Earl and Duchess in late bid to save Dudley Hippodrome from demolition

Two aristocrats have lodged objections to plans to demolish an historic Black Country theatre – hours before planners are due to make their decision.

The former Dudley Hippodrome building
The former Dudley Hippodrome building

The Duchess of Beaufort and the Earl of Dudley – whose ancestor donated the land on which the Hippodrome was built – have both lodged strong objections to the planned demolition of the former Dudley Hippodrome theatre to make way for a university building.

The proposals will go before Dudley Council’s development control committee tonight, with planning officer Richard Stevenson recommending the plans should be given the go-ahead. However, any approval will be subject to ratification from cabinet minister Michael Gove, who will have the power to ‘call in’ the scheme for review.

The plans also include the demolition of the neighbouring former skating rink, which has more recently been used as a martial arts centre, Castle Hill banqueting suite and the former JB’s nightclub.

The council has secured £25 million government funding to build the new education centre.

Campaigners wanting to save the Dudley Hippodrome drew up plans for how it could look if it were refurbished
Duchess of Beaufort

David Ward, the 5th Earl of Dudley, and his cousin, Tracy Worcester, Duchess of Beaufort, have both written to Mr Stevenson voicing strong opposition to the proposals. The Earl’s half-brother, the film-maker Leander Ward, has also lodged an objection.

The Earl, writing from Spain, said the proposed University of Worcester building was of ‘no architectural merit’ and accused Dudley Council of failing to follow accepted protocol.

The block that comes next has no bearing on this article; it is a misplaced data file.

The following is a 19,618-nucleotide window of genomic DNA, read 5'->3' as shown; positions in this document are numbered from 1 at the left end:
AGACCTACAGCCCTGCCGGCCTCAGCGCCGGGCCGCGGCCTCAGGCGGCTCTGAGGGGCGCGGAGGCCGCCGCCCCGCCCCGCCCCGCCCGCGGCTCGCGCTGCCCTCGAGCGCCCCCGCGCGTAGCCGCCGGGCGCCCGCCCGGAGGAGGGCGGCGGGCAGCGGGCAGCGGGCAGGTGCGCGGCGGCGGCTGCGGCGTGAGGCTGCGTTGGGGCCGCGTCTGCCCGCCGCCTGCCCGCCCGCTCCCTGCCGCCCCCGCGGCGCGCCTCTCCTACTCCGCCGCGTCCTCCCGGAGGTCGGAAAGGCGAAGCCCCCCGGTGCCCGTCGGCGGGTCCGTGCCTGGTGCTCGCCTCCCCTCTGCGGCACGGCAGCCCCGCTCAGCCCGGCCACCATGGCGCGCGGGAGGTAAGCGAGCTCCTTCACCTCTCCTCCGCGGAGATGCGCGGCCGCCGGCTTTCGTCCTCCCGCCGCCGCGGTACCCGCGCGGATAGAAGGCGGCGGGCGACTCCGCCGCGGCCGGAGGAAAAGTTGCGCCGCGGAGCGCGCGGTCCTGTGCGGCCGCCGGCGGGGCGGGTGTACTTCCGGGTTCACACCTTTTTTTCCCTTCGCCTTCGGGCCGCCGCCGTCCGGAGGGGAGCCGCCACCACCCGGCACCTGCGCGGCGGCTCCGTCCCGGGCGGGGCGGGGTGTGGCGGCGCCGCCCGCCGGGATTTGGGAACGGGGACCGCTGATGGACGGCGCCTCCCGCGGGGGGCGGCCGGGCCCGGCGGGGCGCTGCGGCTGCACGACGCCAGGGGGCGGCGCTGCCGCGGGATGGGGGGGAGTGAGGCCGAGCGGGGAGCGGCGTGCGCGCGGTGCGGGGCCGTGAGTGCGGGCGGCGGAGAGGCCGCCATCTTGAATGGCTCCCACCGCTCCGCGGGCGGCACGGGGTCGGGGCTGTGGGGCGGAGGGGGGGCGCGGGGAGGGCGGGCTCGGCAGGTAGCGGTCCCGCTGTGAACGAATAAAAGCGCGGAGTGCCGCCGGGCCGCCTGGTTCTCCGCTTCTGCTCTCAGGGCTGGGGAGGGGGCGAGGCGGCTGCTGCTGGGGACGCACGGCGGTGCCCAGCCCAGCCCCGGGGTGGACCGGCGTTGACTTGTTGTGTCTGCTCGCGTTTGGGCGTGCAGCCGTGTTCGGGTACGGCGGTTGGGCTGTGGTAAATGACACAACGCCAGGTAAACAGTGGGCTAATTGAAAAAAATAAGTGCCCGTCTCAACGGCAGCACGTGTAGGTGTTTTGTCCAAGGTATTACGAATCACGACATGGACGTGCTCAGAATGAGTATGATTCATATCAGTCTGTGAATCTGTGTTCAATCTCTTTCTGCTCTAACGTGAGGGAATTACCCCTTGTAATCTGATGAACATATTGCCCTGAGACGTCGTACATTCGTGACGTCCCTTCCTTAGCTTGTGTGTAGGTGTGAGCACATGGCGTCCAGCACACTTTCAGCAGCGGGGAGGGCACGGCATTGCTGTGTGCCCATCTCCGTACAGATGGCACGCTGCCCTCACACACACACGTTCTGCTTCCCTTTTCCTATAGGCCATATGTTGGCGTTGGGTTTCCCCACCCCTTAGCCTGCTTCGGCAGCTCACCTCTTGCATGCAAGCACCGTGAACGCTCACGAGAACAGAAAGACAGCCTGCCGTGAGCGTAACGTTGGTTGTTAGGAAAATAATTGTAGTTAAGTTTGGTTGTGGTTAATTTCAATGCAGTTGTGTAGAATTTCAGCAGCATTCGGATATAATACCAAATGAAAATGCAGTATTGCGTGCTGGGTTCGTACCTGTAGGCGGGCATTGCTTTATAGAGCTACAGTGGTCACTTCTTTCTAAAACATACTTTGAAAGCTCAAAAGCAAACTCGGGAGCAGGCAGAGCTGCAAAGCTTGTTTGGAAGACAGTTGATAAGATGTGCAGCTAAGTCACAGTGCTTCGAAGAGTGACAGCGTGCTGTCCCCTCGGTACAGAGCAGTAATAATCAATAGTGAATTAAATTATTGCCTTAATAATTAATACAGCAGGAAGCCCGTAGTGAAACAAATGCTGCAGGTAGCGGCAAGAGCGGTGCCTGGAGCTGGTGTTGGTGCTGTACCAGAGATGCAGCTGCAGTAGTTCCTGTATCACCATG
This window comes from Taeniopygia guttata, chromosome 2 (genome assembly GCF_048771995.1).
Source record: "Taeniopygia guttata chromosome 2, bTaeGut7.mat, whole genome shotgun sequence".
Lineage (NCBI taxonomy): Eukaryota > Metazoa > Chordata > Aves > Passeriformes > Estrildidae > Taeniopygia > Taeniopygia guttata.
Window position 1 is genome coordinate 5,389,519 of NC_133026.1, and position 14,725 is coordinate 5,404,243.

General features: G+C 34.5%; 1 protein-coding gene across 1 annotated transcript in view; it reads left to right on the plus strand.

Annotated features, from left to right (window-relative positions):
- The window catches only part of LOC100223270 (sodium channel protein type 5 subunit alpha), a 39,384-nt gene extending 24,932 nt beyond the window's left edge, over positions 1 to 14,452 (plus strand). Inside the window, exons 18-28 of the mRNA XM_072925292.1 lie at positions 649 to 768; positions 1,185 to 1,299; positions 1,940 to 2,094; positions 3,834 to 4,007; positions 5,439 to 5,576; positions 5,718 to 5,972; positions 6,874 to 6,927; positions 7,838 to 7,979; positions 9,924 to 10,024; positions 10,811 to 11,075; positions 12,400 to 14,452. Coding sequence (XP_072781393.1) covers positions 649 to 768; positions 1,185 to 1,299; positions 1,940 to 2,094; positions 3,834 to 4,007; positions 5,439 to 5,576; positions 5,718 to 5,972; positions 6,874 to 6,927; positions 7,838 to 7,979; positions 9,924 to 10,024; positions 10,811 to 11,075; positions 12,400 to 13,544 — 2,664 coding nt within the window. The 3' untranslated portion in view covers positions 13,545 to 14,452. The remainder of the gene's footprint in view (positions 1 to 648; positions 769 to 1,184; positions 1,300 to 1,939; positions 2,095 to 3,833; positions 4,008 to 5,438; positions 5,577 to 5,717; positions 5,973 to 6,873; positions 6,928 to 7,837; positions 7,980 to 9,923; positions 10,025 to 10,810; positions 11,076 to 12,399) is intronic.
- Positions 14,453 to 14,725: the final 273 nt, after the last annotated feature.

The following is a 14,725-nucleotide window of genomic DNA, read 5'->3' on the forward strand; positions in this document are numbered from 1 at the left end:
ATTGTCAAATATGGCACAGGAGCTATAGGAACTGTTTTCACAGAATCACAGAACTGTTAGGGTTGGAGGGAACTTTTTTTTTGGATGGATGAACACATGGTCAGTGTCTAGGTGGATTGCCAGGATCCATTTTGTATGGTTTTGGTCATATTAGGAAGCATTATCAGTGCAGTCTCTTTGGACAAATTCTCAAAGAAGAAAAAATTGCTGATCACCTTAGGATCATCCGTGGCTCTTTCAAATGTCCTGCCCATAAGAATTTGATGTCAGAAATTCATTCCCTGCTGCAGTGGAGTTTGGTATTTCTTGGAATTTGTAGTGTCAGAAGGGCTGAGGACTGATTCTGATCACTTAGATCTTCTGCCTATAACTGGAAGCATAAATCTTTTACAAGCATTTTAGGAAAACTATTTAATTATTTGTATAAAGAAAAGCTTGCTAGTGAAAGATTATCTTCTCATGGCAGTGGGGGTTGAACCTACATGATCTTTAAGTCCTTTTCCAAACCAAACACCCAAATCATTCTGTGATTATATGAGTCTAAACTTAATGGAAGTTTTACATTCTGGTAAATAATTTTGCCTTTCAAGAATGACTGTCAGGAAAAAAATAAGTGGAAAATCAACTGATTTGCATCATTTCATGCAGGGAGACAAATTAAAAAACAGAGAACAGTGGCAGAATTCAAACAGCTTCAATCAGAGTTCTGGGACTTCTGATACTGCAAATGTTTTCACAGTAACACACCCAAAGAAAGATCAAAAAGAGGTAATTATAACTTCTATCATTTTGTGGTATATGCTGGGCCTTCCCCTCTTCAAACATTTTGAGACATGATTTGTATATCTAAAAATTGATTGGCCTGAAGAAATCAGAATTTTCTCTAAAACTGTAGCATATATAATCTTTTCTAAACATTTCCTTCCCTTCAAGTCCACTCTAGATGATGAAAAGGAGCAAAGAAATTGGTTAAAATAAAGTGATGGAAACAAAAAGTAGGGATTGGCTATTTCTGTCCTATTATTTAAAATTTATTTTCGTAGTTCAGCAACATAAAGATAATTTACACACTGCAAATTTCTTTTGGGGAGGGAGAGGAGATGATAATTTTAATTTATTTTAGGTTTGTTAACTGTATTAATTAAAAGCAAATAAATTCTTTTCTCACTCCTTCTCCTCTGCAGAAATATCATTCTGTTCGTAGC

The Duchess, who is the grand-daughter of the 3rd Earl of Dudley, said it would be folly to demolish the two buildings while the town was bidding for city status.

She said there were other sites in the town where the college could be built.

The Duchess, who lives in Badminton, Gloucestershire, said both the Hippodrome and the former skating rink had fascinating and important histories.

“I am astounded that these can be thrown away so easily by your council and planners,” she said.

“Both buildings, as far as I can see, hold special places in the hearts of Dudley people. I cannot see how the demolition of the historical theatre would enhance the setting of the other listed buildings on Castle Hill.

“It appears to me that this new building is a very poor replacement with no discernible Art Deco features.”

The Earl said a restrictive covenant laid down by the Kennedy family, which ran the theatre for 20 years after it opened in 1938, stated that the land could only be used for theatre, retail or housing, and said that this should be upheld.

Mr Stevenson's report said that the demolition of the theatre would improve views of Dudley Zoo and Castle, which were obstructed by the scale of the theatre.

The auditorium of the former Dudley Hippodrome
The interior of the Dudley Hippodrome pictured in 1957

But the Earl disputed this. He said: "As far as I can see, the listed elements of Dudley Zoo would be no more visible to the general public if Dudley Hippodrome and the adjoining building were demolished.